A Cardboard Bridge That Supports 297 Times Its Own Weight!

© 2012 EPFL

© 2012 EPFL

The second edition of the “Cardboard Bridge Contest” took place Monday at EPFL. The participants had access to no more than 100 grams of cardboard and white glue to create a bridge reaching one meter in length.

The tension was palpable throughout the room. Slowly, doing their best not to tremble, the participants gradually added weights, then nails, to the bucket attached to their ephemeral work: a model bridge. Its fatal destiny that night was to collapse from the load. Above the stage a giant screen enabled the spectators – and especially the competitors – to catch every second of the spectacle.

Last Monday was the second time that the “Cardboard Bridge Contest” was organized by EPFL, with the support of the School of Architecture, Civil and Environmental Engineering (ENAC). “We plan to repeat it each year,” says Alexandru Moraru, director of the 2012 edition. Previously, a similar contest had been hosted by the school’s alumni association, A3.

The competition is open to all, even if it is spearheaded by the interest of students in the ENAC School – architects and civil engineers leading the pack. The principle is simple: to construct a bridge whose expanse reaches exactly one meter, using only white, brown or gray cardboard, along with white glue. The final weight of the bridge must not exceed 100 grams.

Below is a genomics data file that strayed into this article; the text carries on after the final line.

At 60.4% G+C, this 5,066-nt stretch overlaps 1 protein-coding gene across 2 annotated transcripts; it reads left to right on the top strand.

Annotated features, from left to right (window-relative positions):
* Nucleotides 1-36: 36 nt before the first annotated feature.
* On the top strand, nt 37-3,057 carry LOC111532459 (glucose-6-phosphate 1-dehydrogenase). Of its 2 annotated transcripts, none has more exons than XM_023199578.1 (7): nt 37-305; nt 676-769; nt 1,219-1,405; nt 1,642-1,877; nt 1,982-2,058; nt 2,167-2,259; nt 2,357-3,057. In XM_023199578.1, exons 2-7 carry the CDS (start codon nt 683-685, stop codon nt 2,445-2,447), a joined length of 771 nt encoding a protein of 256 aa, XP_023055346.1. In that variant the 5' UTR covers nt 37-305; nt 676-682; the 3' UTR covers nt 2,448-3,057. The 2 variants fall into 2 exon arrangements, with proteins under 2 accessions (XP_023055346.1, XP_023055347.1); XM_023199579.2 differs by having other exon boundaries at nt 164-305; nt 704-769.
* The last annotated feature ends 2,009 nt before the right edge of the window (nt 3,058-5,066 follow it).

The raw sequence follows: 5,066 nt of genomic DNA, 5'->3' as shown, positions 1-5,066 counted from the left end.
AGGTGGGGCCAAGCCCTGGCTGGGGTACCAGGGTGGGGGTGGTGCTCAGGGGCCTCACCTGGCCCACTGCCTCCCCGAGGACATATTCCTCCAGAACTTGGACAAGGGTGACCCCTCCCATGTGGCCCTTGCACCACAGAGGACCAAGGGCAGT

At the competition, the teams place their construction on a support, hang a bucket, then proceed to add weight until the breaking point. “We measure the resistance by dividing the supported weight by the weight of the bridge itself,” explains Alexandru Moraru. “An ultra-light structure therefore has a good chance of success.” A jury ranks the bridges as well for their aesthetic value.

“Qu'à cela ne tienne”, from Vincent Nadeau and Simon Pracchinetti, took 1st Place for Aesthetics. © Alain Herzog / EPFL

Over 27 Kilos on the Scale!
“The Tourists” stole the show this year. Valerio Santoni and Ken Jun Triponez, both architecture students, improved upon an idea presented at last year’s competition. They did well to adopt it: their work, weighing 93 grams on the scale, bore a load reaching 27.67 kilos before collapsing – representing nearly 300 times its own weight!

In addition to being fun, this contest is genuinely worthwhile pedagogically. It permits, at hardly any cost, to experiment with audacious structures and forms and to open minds to new approaches in building and construction. This is not without practical interest in the world: today, the heaviest burden carried by a concrete highway bridge is not the vehicles that traverse it, but rather, its own weight!

Source: EPFL